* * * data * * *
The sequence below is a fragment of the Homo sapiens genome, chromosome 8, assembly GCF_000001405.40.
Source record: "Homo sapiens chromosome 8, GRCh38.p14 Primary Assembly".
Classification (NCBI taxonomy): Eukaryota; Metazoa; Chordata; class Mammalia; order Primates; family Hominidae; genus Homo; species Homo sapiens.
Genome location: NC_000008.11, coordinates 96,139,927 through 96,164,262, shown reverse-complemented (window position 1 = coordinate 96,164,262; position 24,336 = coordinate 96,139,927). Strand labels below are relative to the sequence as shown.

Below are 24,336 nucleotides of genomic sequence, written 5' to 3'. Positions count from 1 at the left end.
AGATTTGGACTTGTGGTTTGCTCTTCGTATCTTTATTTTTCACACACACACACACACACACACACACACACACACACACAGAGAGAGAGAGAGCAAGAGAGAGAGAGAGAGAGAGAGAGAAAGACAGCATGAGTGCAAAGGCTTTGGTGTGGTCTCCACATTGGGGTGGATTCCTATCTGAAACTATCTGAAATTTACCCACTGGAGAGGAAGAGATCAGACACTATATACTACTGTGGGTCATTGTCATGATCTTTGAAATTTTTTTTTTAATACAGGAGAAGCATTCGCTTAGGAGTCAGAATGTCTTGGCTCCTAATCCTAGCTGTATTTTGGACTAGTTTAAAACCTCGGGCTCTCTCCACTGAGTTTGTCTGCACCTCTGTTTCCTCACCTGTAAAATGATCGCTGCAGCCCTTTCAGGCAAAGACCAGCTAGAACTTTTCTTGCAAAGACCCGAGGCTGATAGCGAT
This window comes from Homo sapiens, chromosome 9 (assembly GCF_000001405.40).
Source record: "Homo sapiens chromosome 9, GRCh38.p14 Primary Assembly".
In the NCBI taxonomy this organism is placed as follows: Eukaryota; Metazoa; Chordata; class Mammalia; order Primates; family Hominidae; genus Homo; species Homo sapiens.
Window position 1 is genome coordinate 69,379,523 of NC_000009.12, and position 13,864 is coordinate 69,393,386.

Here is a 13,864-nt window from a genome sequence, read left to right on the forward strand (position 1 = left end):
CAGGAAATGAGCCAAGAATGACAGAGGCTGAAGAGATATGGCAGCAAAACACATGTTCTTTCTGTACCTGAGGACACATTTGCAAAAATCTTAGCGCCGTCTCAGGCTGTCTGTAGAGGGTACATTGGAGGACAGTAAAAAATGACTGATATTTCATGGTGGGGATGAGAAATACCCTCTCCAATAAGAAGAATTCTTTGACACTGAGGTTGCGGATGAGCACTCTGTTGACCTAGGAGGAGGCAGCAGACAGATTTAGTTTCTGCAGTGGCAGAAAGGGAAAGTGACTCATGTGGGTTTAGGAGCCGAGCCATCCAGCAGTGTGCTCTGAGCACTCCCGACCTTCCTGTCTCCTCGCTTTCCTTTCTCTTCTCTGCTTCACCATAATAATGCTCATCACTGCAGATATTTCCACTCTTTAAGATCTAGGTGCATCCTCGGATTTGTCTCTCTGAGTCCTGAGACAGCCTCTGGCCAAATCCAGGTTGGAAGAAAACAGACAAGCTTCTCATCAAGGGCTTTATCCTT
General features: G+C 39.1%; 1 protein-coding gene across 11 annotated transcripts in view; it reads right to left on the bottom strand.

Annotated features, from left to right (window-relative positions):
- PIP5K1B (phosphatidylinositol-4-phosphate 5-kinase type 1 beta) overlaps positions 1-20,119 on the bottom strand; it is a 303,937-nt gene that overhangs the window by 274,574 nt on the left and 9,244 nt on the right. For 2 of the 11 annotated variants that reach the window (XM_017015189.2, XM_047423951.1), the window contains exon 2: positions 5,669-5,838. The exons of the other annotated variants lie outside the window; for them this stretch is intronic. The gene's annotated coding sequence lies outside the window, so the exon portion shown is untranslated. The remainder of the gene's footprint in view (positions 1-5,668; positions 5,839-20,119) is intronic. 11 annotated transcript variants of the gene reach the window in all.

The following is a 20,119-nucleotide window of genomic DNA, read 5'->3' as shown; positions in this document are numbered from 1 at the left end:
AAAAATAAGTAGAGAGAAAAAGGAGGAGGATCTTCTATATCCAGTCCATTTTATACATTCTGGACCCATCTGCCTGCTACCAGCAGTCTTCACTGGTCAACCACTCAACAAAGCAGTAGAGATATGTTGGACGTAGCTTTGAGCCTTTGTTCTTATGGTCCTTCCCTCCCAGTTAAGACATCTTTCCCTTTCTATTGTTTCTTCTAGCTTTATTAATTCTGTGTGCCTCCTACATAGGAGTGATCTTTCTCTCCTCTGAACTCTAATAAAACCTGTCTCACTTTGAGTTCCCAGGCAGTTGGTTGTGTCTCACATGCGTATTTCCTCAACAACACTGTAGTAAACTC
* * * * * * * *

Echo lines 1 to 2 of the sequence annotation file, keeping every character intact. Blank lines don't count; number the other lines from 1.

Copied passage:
The sequence below is a fragment of the Homo sapiens genome, chromosome 8, assembly GCF_000001405.40.
Source record: "Homo sapiens chromosome 8, GRCh38.p14 Primary Assembly".